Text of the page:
By Dr. Melinda Blade, Director of Mission Integration and OLP Historian
As OLP begins its Boundless campaign, I thought we should look back at the construction of St. Joseph’s building. In OLP’s Archives, is the initial letter that the principal, Sister Aileen Francis Pidge, sent to OLP parents on February 23, 1959.
In it, she lays out the need for a building that would have eight classrooms, including a Science laboratory for Physics, Chemistry and Biology a library, an art room, an audio-visual room, a bathroom, and a social hall. She told the parents that she had met with a small group of parents, alumnae, and friends of OLP to see if they supported this new building. She assured the current parents that 100% of the people at the meeting were enthusiastic and voted to begin fundraising.
Fundraising in 1959 meant that some parents actually set out on a door-to-door fundraising effort. Among those hoofing, the neighborhoods was Ms. Wiedower’s father. A dinner was held to raise funds and was attended by TV actor Bob Denver of The Many Loves of Dobie Gillis and then as Gilligan on Gilligan’s Island. Paderewski, Dean and Associates, a prominent firm, were the architects who designed the building. David l. Tennebaum was the chief architect of the project. Incidentally, the original blueprints are on campus. The work was done with City approval on Villa Lots 37, 38, 39, 40, 41, and a portion of 42; OLP is described as being located in University Heights.
Photos in our Archives indicate that the art cottage was torn down to allow for the construction to begin. The Art Room was located near the west side of the campus near what was then known as St. Margaret’s (now Qualiato). The interior of the art room was constructed of red bricks. The new building’s foundations were laid in October.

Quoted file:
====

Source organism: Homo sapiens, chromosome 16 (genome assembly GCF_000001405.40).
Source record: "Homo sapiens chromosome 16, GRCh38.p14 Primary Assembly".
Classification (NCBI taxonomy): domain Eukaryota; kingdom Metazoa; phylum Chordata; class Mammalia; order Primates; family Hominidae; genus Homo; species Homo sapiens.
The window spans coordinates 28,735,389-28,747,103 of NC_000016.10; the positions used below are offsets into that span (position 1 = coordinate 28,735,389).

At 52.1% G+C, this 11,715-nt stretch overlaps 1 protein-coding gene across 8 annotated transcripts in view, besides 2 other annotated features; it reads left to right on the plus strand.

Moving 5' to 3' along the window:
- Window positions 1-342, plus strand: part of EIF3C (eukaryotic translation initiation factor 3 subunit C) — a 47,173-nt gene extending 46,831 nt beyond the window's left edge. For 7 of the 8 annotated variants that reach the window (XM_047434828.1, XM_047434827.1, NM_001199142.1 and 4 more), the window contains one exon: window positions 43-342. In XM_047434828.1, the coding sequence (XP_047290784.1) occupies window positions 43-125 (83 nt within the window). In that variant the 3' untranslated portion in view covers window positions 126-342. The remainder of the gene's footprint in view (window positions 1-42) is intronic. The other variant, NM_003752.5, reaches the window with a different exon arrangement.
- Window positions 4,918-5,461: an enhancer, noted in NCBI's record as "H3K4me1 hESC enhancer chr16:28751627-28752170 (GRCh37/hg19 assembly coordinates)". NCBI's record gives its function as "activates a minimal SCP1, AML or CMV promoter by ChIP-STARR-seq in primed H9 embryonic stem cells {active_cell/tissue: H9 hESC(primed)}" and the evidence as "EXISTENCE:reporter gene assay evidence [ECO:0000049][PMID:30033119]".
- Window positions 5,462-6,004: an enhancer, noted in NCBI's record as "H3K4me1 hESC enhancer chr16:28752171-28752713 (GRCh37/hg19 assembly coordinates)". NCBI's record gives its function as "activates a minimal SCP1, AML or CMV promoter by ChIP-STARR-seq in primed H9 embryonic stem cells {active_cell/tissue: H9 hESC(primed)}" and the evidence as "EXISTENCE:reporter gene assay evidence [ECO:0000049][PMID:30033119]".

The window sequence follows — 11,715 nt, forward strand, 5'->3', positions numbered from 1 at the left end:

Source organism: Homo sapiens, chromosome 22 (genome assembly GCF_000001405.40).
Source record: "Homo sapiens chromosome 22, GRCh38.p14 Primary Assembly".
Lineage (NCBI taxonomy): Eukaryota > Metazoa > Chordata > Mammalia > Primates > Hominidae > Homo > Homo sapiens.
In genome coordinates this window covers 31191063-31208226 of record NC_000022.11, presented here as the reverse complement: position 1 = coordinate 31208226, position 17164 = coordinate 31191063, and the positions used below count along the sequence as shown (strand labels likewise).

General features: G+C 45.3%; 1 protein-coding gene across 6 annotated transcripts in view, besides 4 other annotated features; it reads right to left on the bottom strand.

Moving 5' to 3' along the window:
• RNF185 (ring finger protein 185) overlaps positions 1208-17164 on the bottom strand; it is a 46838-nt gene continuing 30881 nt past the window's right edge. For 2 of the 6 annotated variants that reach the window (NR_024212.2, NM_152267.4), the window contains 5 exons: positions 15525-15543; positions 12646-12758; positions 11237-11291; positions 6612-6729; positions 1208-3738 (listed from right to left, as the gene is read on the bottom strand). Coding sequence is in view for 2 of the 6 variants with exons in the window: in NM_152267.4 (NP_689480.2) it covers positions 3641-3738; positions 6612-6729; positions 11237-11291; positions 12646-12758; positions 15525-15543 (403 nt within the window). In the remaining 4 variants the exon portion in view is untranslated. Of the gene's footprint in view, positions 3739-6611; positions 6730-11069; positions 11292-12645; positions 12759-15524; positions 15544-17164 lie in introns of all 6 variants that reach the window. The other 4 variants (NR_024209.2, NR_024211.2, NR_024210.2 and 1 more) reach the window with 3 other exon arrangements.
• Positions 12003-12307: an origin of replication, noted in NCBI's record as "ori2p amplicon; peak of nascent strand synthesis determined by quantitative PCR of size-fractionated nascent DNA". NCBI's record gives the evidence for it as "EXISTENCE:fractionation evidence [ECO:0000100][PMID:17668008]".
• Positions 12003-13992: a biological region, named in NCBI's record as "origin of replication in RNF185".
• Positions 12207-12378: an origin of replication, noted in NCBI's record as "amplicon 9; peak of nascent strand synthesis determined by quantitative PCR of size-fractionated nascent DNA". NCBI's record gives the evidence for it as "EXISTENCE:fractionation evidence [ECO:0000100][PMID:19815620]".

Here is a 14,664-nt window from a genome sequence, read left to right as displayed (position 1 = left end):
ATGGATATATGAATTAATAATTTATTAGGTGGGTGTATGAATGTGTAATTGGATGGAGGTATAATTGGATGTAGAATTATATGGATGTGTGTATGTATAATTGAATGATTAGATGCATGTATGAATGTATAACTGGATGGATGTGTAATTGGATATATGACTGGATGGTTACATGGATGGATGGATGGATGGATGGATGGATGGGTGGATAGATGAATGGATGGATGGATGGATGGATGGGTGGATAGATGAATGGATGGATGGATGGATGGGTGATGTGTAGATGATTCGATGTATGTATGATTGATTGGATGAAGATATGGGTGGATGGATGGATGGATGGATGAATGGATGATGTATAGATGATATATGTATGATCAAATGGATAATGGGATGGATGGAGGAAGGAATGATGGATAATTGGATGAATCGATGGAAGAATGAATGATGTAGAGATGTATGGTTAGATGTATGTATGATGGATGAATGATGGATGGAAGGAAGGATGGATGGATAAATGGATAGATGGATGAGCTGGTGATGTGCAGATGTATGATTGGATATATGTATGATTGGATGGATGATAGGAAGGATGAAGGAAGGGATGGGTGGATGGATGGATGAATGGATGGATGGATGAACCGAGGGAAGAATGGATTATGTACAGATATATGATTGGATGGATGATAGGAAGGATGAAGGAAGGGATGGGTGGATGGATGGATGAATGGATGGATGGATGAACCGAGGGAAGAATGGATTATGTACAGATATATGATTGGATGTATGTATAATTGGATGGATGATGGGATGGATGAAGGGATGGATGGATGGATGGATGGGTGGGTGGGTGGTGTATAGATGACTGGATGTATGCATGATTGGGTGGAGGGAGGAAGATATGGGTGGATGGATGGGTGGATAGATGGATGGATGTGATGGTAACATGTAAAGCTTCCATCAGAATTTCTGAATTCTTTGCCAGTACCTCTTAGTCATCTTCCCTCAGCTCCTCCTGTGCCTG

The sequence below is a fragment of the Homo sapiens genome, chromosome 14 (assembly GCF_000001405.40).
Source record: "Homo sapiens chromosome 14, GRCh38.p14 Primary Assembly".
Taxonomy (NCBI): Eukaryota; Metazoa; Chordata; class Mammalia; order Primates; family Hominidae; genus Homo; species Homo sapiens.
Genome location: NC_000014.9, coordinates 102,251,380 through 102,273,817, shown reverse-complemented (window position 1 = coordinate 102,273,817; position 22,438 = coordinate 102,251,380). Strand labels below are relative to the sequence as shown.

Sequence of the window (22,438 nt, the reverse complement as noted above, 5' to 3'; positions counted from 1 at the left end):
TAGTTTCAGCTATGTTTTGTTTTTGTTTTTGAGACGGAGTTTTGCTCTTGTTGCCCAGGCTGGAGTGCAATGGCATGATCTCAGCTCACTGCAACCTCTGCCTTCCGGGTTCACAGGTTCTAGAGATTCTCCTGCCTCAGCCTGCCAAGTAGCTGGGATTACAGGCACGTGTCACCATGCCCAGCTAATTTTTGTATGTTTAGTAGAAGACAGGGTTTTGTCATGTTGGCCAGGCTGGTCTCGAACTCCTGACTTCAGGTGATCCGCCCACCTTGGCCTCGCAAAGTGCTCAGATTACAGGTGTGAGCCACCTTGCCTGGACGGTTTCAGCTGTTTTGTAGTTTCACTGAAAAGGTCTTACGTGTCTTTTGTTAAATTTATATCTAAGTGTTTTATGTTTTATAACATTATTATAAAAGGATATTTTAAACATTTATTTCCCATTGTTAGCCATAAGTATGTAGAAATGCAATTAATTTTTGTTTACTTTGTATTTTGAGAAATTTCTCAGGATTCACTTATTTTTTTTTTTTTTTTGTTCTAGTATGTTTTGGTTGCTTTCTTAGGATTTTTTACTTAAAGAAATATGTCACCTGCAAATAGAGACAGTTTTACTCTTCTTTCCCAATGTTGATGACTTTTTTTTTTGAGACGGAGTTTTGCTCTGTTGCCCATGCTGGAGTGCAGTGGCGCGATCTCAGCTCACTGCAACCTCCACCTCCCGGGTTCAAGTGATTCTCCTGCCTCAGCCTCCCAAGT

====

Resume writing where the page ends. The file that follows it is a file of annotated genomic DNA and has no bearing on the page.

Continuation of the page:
The actual construction began in October and was completed on September 1, 1964, meaning that 2019 marks the 55th anniversary of the building. At its completion, Sister Evelyn Joseph Flynn had succeeded Sister Aileen Francis as the principal. It is Sister Evelyn Joseph who signed the city’s Certificate of Occupancy on October 7, 1964. This document indicates that the construction competed on September 1, 1964, and that Riha Constriction Company had done the work.
The building was formally dedicated on Thursday, June 3, 1965, by San Diego Bishop Francis J. Furey. The dedication began at 3 PM and was followed immediately by Commencement. In closing, I quote from Sister Aileen Francis’ letter. She ended her letter with a call that is familiar to all OLP alumnae and current students and their families: “Schools like our Academy just do not build themselves. They are built by men and women who want their children to have the best possible education.” Nothing has changed since 1959. Indeed, nothing has changed since 1882.